• Many investment banks also own retail brokerages. Also during the 1990s, some retail brokerages sold consumers securities which did not meet their stated risk profile. This behaviour may have led to investment banking business or even sales of surplus shares during a public offering to keep public perception of the stock favourable.
  • Since investment banks engage heavily in trading for their own account, there is always the temptation or possibility that they might engage in some form of front running. Front running is the illegal practice of a stockbroker executing orders on a security for their own account (and thus affecting prices) before filling orders previously submitted by their customers.

Investment Banking

It is described as a banking division that covers business entities managing with creating capital for other companies. Investment banking also apprises companies on business matters like issue and placement of equity securities or stock.

Investment Banking Group

An investment banking group is described as a cluster of investment banks that collectively underwrite and distribute new securities. The group may also lend money to a particular borrower. Investment banking groups generally do not exist on a permanent basis. Investment banks are bought together for particular deals that are considered too risky or hard for a single borrower or underwriter to manage. An Investment banking group is also known as a banking syndicate or distributing syndicate.


It is described as the technique by which investment bankers obtain investment capital from investors for utilization by governments and corporations that are issuing securities. Both debt and equity securities are applicable.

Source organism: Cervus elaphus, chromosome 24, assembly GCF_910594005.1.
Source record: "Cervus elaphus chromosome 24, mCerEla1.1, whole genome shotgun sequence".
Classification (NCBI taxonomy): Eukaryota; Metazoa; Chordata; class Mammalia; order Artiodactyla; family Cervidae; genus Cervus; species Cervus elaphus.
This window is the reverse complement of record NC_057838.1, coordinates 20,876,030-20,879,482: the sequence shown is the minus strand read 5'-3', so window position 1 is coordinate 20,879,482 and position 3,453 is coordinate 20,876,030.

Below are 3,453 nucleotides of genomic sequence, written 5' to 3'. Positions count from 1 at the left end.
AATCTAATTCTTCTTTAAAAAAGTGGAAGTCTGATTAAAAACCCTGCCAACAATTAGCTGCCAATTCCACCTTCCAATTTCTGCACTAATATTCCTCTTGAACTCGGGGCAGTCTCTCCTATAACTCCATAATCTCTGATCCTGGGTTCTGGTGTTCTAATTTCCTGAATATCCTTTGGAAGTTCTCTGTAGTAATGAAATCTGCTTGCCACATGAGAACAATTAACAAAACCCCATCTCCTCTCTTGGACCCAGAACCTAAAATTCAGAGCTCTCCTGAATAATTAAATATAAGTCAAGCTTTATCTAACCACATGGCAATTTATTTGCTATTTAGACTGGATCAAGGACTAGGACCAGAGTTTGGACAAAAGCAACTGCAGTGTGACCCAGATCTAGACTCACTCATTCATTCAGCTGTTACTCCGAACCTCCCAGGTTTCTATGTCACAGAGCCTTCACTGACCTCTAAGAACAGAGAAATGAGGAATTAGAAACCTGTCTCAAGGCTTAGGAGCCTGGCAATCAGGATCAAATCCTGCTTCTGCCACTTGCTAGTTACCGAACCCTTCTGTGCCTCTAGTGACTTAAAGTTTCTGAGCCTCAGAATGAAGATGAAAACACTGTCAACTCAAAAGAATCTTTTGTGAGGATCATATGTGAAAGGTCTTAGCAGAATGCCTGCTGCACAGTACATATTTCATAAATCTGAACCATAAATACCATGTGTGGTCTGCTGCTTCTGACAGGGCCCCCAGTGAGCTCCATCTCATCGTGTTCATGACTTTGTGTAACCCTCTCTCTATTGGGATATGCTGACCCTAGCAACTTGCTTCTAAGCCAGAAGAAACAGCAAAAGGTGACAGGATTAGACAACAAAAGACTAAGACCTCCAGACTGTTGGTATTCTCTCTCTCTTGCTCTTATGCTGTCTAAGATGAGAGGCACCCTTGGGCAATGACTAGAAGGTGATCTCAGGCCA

Sterile Investment

Sterile investments are those that do not offer any interest or dividends to the investor. Any kind of return is exclusively through capital gains. Gold and silver investments are one of the more prominent examples of sterile investments.

Undisclosed Reserves

The hidden reserves of a financial institution that does not appear on public documents like a balance sheet. They are, however, tangible assets and are accepted as such by banks and other financial institutions.

Cite Term

To help you cite our definitions in your bibliography, here is the proper citation layout for the three major formatting styles, with all of the relevant information filled in.

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Modern Language Association (MLA):
Investment Bank. Payroll & Accounting Heaven Ltd. September 27, 2021
Chicago Manual of Style (CMS):
Investment Bank. Payroll & Accounting Heaven Ltd. (accessed: September 27, 2021).
American Psychological Association (APA):
Investment Bank. Retrieved September 27, 2021, from website:

Definition Sources

Definitions for Investment Bank are sourced/syndicated and enhanced from:

  • A Dictionary of Economics (Oxford Quick Reference)
  • Oxford Dictionary Of Accounting
  • Oxford Dictionary Of Business & Management

This glossary post was last updated: 6th August, 2021 | 0 Views.